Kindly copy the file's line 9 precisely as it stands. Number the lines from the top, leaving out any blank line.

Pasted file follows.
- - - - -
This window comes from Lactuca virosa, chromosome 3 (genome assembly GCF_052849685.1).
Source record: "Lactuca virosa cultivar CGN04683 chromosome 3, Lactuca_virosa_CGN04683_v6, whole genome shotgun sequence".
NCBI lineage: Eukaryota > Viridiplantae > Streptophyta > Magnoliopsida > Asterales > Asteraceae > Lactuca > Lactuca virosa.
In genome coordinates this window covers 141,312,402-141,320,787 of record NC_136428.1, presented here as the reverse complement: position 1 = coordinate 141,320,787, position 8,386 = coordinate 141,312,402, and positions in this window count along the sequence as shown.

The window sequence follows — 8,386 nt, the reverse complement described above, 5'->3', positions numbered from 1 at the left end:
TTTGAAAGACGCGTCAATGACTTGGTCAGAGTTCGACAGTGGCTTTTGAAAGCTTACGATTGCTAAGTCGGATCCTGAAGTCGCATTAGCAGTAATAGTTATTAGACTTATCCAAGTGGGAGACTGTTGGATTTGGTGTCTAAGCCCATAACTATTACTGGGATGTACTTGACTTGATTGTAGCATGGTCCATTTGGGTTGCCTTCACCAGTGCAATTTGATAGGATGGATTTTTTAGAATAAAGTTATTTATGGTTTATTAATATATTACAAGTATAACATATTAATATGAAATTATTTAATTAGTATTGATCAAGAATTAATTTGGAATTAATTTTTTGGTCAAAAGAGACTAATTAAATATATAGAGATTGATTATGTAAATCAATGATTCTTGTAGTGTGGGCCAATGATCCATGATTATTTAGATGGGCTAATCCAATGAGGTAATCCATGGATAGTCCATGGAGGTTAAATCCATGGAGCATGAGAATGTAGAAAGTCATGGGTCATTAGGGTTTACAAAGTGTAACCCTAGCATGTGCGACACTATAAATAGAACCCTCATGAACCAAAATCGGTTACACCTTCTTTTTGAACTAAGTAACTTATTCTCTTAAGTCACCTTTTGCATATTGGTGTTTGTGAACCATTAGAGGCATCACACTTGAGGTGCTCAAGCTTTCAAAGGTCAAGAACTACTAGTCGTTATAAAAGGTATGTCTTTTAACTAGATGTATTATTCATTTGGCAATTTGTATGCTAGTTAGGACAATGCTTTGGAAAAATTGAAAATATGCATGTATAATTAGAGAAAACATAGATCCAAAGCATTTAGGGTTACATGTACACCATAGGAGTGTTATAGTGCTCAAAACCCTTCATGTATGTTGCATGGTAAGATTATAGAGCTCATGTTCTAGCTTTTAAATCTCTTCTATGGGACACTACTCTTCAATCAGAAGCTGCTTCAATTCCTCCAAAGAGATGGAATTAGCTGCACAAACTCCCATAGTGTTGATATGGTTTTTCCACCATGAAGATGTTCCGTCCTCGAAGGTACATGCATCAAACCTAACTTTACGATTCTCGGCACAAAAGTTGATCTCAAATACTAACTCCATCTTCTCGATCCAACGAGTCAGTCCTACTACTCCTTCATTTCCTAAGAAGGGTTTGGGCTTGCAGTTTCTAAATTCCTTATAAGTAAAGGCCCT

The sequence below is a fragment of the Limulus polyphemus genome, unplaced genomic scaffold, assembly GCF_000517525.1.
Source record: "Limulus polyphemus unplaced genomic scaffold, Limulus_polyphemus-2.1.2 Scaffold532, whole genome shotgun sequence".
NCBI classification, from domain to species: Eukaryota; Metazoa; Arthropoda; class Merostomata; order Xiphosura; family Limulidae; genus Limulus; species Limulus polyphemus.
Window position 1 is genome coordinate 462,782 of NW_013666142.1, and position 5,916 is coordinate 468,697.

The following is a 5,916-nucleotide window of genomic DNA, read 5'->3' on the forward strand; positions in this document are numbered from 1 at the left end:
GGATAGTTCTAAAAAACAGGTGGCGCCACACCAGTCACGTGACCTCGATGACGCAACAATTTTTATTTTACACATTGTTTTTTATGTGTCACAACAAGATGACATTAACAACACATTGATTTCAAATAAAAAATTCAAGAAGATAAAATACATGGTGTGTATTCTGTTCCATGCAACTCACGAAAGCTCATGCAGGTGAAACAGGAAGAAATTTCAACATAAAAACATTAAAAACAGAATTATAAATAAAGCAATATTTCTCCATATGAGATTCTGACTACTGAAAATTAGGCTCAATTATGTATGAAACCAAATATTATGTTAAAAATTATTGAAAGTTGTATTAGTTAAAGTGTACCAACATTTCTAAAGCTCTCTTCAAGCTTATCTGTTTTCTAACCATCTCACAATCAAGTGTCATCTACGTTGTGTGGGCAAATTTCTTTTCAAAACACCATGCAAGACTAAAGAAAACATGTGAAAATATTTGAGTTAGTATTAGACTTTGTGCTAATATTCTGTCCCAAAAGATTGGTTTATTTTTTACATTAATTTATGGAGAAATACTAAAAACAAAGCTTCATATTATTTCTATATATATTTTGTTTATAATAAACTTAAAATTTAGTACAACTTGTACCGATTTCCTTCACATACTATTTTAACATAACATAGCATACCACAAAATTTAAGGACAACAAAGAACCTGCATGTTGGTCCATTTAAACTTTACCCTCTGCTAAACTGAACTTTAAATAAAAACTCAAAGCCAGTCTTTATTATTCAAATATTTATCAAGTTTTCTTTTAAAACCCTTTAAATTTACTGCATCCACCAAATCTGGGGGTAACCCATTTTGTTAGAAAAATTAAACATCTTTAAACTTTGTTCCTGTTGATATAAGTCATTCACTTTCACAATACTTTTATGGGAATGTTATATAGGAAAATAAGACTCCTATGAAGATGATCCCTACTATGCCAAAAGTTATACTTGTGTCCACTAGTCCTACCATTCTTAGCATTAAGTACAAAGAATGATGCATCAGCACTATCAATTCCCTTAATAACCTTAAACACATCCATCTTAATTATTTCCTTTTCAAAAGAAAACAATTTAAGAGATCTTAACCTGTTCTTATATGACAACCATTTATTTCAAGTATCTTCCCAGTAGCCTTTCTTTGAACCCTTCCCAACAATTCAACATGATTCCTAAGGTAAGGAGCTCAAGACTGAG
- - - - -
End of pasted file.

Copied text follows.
NCBI classification, from domain to species: Eukaryota; Metazoa; Arthropoda; class Merostomata; order Xiphosura; family Limulidae; genus Limulus; species Limulus polyphemus.